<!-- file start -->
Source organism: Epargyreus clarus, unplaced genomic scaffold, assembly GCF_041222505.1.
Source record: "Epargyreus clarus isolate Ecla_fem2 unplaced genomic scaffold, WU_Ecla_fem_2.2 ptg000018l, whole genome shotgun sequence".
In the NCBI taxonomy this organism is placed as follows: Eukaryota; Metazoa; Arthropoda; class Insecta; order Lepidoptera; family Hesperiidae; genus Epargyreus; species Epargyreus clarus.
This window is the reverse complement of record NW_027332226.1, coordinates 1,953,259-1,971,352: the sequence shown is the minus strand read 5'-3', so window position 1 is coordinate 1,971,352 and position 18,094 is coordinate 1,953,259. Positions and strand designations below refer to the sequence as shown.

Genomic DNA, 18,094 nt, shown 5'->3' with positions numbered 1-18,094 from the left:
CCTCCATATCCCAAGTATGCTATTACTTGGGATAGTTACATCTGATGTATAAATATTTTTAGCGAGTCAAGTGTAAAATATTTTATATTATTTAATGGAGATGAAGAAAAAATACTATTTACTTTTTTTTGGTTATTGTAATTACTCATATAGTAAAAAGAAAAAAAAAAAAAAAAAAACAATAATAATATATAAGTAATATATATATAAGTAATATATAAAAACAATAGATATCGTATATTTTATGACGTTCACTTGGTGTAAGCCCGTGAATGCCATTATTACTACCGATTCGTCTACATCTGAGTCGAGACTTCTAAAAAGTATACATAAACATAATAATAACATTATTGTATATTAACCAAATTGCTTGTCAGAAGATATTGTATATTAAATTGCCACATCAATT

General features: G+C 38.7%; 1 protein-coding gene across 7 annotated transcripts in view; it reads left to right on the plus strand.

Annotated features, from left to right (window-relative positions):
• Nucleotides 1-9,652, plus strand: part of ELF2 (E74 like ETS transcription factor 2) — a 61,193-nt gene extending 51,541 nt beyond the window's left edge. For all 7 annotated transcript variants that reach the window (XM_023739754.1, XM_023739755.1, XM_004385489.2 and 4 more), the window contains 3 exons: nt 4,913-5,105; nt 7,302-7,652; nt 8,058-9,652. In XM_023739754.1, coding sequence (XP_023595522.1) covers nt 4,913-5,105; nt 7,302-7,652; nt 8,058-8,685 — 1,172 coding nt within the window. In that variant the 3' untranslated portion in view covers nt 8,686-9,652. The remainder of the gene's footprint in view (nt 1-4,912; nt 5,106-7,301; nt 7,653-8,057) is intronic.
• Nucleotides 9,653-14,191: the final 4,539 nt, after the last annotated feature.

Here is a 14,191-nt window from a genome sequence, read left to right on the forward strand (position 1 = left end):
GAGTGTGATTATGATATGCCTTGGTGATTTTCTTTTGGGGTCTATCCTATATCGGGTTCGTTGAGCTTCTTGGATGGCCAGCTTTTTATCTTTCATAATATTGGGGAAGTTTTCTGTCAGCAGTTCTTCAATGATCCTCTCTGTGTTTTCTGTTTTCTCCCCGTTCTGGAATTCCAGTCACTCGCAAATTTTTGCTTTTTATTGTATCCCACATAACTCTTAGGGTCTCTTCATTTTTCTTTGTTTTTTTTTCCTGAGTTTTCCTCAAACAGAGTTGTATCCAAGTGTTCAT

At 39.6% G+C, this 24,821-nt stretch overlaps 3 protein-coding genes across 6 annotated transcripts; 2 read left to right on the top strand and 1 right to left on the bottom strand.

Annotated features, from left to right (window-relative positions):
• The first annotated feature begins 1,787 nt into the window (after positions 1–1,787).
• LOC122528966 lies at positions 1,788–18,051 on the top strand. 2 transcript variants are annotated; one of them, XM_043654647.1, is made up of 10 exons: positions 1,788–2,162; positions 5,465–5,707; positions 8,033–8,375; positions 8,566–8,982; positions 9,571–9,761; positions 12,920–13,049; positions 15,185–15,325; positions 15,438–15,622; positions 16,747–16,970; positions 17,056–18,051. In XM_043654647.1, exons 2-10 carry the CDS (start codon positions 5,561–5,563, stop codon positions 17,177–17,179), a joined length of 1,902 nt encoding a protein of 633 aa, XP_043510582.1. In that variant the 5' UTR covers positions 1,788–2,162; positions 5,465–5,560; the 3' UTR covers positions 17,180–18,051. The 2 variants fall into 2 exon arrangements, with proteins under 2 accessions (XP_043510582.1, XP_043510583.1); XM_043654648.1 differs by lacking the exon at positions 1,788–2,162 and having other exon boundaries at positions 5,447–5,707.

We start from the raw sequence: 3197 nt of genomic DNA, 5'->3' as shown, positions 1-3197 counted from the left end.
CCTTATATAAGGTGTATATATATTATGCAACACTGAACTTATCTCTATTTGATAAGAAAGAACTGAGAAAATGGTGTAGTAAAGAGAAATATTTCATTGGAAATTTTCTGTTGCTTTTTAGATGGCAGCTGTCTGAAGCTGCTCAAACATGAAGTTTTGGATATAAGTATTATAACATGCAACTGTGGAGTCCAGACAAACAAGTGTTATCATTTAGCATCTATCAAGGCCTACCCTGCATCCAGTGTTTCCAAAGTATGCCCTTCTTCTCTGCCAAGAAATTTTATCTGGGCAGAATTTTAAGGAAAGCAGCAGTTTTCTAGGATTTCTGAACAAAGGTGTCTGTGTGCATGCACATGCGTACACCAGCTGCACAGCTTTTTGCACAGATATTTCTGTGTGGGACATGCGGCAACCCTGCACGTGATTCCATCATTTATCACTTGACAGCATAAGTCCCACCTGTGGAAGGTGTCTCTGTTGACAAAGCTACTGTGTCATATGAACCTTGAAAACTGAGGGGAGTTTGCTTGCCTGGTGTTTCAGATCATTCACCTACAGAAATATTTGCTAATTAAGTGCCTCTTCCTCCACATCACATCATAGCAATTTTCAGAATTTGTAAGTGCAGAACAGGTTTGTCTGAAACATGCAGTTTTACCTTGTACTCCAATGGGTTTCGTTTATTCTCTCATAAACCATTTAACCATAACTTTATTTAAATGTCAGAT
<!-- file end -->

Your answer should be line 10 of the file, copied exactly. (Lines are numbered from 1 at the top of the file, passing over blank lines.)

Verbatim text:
• Nucleotides 9,653-14,191: the final 4,539 nt, after the last annotated feature.